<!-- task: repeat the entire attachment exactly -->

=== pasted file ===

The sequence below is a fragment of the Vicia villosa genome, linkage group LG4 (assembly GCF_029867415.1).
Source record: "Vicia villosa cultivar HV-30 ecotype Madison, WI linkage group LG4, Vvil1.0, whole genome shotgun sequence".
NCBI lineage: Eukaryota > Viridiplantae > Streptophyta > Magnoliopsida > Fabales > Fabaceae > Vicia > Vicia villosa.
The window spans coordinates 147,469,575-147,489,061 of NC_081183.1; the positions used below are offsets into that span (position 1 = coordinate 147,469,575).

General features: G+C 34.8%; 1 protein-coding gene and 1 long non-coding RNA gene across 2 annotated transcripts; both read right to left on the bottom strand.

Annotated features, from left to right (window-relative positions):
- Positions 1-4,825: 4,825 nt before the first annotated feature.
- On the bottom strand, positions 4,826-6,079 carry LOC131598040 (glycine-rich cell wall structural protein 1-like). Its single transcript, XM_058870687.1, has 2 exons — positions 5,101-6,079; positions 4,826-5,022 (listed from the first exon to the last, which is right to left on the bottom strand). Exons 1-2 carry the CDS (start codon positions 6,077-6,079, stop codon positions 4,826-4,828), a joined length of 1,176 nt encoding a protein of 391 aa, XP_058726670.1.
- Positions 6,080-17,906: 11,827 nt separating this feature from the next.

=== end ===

The sequence below is a fragment of the Vicia villosa genome, linkage group LG4 (assembly GCF_029867415.1).
Source record: "Vicia villosa cultivar HV-30 ecotype Madison, WI linkage group LG4, Vvil1.0, whole genome shotgun sequence".
NCBI lineage: Eukaryota > Viridiplantae > Streptophyta > Magnoliopsida > Fabales > Fabaceae > Vicia > Vicia villosa.
The window spans coordinates 147,469,575-147,489,061 of NC_081183.1; the positions used below are offsets into that span (position 1 = coordinate 147,469,575).

General features: G+C 34.8%; 1 protein-coding gene and 1 long non-coding RNA gene across 2 annotated transcripts; both read right to left on the bottom strand.

Annotated features, from left to right (window-relative positions):
- Positions 1-4,825: 4,825 nt before the first annotated feature.
- On the bottom strand, positions 4,826-6,079 carry LOC131598040 (glycine-rich cell wall structural protein 1-like). Its single transcript, XM_058870687.1, has 2 exons — positions 5,101-6,079; positions 4,826-5,022 (listed from the first exon to the last, which is right to left on the bottom strand). Exons 1-2 carry the CDS (start codon positions 6,077-6,079, stop codon positions 4,826-4,828), a joined length of 1,176 nt encoding a protein of 391 aa, XP_058726670.1.
- Positions 6,080-17,906: 11,827 nt separating this feature from the next.